4th Review ~ ‘Cuts Of The Cloth’!!

4th Review of Cuts Of The Cloth! I love reading them but can’t help noticing that the fact that the play is a collaborative process, sometimes slips under the radar for some!

Its so important to acknowledge the team it takes to put something like this together! Yes written and performed by me but I want to reiterate it’s also co-created/directed by Nikki Mailer who was producing too 💪🏼( since we are a small team of two at Outside The Frame Arts ) with Kooj Chuhan on soundscapes & visuals, Andrea Pazos working on our set, Kalpa Vriksha who marketed with 🔥and the brilliant team at HOME making this come together! Special thanks to Carla Henry, Elmi Ali and Sarah Yaseen who were part of its development last year during the work in progress as well as Keke Thompson and Alison Surtees who supported and funded our work through Futures Venture that has made all our Outside The Frame’s work possible. Hats off to The Royal Exchange for giving us rehearsal space too! And a heartfelt thanks to all my friends who had to listen to my ‘imposter syndrome’ anxieties throughout the process!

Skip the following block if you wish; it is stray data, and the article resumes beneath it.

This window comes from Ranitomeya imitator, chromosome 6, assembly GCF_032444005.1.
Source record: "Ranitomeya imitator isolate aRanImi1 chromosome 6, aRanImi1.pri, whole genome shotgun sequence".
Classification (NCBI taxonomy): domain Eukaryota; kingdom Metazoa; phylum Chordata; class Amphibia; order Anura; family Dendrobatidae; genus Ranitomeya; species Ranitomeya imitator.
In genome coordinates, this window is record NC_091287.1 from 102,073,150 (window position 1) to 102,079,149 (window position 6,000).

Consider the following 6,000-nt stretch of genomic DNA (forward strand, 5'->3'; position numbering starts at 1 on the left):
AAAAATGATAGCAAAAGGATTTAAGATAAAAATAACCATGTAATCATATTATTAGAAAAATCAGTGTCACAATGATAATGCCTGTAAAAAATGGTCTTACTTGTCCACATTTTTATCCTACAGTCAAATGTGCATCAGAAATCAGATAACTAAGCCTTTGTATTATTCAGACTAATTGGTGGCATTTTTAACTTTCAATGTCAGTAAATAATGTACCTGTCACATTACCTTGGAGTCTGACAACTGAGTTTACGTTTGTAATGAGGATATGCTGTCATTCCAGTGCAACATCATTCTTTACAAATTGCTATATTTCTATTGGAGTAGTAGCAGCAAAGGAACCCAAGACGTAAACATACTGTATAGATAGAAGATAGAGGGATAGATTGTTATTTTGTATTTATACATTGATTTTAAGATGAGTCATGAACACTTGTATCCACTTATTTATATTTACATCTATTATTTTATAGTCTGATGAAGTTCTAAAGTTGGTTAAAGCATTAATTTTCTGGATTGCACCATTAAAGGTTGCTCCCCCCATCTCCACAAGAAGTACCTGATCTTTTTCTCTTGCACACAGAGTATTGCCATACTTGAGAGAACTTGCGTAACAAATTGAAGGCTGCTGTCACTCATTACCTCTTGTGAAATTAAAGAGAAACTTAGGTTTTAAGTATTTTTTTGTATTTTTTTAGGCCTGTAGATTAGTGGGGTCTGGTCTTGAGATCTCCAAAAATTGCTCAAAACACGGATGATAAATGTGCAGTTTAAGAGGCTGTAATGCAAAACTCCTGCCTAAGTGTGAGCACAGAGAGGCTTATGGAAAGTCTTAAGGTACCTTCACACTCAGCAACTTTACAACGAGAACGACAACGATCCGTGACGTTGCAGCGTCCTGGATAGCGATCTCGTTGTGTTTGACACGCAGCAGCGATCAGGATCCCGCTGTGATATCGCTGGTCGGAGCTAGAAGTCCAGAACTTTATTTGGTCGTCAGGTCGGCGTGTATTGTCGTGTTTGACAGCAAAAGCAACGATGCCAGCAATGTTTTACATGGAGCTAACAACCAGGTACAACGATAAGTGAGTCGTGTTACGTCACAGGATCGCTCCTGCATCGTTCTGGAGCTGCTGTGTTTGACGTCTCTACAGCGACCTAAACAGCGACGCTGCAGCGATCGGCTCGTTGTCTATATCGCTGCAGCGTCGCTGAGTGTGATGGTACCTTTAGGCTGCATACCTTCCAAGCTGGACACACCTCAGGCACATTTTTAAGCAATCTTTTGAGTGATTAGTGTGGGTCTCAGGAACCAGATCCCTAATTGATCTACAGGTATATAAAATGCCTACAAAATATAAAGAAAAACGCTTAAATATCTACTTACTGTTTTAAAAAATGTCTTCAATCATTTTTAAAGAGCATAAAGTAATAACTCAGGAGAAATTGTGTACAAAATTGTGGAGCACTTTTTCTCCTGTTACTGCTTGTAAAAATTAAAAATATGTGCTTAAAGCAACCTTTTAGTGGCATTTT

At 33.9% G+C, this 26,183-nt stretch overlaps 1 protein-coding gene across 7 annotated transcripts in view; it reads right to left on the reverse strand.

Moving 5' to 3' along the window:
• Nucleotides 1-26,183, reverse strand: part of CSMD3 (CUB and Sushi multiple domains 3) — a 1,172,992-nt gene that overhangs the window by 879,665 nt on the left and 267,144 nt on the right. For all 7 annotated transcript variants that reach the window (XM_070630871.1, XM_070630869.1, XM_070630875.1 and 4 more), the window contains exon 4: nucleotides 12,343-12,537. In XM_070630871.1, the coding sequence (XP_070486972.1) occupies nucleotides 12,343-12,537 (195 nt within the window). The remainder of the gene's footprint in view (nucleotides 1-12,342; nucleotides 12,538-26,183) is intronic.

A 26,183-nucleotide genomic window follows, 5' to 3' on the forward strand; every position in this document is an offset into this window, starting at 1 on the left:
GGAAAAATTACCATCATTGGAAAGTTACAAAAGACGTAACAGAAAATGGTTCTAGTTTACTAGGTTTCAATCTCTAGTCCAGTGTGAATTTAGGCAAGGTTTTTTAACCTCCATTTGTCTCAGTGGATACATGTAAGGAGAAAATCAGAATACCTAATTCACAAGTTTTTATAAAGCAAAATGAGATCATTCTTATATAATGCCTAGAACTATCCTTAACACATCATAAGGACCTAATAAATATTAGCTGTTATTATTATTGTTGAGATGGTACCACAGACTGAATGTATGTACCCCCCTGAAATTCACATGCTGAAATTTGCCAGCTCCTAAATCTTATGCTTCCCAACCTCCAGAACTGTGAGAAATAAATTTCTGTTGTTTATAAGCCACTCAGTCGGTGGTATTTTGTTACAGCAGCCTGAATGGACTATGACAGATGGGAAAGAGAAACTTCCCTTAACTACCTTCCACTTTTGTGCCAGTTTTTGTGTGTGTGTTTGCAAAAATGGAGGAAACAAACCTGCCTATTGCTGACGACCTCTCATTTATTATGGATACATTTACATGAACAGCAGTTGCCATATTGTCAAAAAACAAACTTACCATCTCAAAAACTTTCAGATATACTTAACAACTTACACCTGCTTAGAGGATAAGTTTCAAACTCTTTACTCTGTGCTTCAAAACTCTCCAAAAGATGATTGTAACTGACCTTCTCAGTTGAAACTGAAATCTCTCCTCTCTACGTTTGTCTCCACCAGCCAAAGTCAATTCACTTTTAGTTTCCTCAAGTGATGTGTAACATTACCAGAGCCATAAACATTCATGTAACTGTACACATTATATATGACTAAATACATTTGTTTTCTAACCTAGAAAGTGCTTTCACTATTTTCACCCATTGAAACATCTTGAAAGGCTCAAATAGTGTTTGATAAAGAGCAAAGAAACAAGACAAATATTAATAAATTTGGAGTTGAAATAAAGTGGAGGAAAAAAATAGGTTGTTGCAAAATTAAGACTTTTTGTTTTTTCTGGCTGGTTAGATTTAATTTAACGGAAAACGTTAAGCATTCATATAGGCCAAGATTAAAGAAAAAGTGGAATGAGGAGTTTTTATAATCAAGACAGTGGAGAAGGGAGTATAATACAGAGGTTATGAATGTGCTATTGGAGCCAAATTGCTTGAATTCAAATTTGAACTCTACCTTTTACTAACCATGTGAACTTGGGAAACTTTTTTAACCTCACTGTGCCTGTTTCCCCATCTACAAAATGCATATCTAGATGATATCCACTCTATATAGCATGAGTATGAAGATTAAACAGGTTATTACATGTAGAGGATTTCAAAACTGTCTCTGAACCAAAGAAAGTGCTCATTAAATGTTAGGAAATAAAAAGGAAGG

We’re excited to see what comes of this so if you know any theatres or funders that would whip this up – let us know! oh and here’s the review!!!

http://www.caughtintheact.co.uk/cuts-of-the-cloth-review/

Cuts of the Cloth – HOME, Manchester – THE PLAY’S THE THING

Have a read of this review about our Outside The Frame Art’s ‘Cuts Of The Cloth’ play showcased at Home Theatre & Arts Centre for PUSH Festival this weekend!

Cuts of the Cloth – HOME, Manchester – THE PLAY’S THE THING
— Read on theplaysthething.co.uk/2019/01/20/review-cuts-of-the-cloth-home-manchester-theatre-review/amp/